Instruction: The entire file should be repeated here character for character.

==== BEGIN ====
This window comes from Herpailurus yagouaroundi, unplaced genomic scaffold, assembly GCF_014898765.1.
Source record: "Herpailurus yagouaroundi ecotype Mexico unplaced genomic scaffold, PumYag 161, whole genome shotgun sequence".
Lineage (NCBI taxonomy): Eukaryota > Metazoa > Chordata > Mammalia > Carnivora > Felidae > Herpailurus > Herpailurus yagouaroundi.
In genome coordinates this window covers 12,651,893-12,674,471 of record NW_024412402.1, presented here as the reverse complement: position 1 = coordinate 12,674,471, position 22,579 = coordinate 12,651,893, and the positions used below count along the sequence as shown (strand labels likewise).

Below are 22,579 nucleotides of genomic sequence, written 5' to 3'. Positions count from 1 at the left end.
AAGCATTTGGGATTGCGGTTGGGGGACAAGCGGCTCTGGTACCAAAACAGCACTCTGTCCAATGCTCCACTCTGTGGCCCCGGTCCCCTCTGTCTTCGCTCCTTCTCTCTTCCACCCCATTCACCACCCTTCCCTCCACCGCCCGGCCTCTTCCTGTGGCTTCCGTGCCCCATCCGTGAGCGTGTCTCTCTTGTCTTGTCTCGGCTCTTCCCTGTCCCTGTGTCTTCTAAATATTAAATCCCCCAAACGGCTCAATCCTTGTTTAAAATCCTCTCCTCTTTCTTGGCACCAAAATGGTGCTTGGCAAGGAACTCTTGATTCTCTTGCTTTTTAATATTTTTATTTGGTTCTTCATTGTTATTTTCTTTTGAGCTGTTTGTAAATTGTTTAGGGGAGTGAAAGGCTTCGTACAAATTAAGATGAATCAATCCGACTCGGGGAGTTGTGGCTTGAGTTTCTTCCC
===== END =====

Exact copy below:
This window comes from Herpailurus yagouaroundi, unplaced genomic scaffold, assembly GCF_014898765.1.
Source record: "Herpailurus yagouaroundi ecotype Mexico unplaced genomic scaffold, PumYag 161, whole genome shotgun sequence".
Lineage (NCBI taxonomy): Eukaryota > Metazoa > Chordata > Mammalia > Carnivora > Felidae > Herpailurus > Herpailurus yagouaroundi.
In genome coordinates this window covers 12,651,893-12,674,471 of record NW_024412402.1, presented here as the reverse complement: position 1 = coordinate 12,674,471, position 22,579 = coordinate 12,651,893, and the positions used below count along the sequence as shown (strand labels likewise).

Below are 22,579 nucleotides of genomic sequence, written 5' to 3'. Positions count from 1 at the left end.
AAGCATTTGGGATTGCGGTTGGGGGACAAGCGGCTCTGGTACCAAAACAGCACTCTGTCCAATGCTCCACTCTGTGGCCCCGGTCCCCTCTGTCTTCGCTCCTTCTCTCTTCCACCCCATTCACCACCCTTCCCTCCACCGCCCGGCCTCTTCCTGTGGCTTCCGTGCCCCATCCGTGAGCGTGTCTCTCTTGTCTTGTCTCGGCTCTTCCCTGTCCCTGTGTCTTCTAAATATTAAATCCCCCAAACGGCTCAATCCTTGTTTAAAATCCTCTCCTCTTTCTTGGCACCAAAATGGTGCTTGGCAAGGAACTCTTGATTCTCTTGCTTTTTAATATTTTTATTTGGTTCTTCATTGTTATTTTCTTTTGAGCTGTTTGTAAATTGTTTAGGGGAGTGAAAGGCTTCGTACAAATTAAGATGAATCAATCCGACTCGGGGAGTTGTGGCTTGAGTTTCTTCCC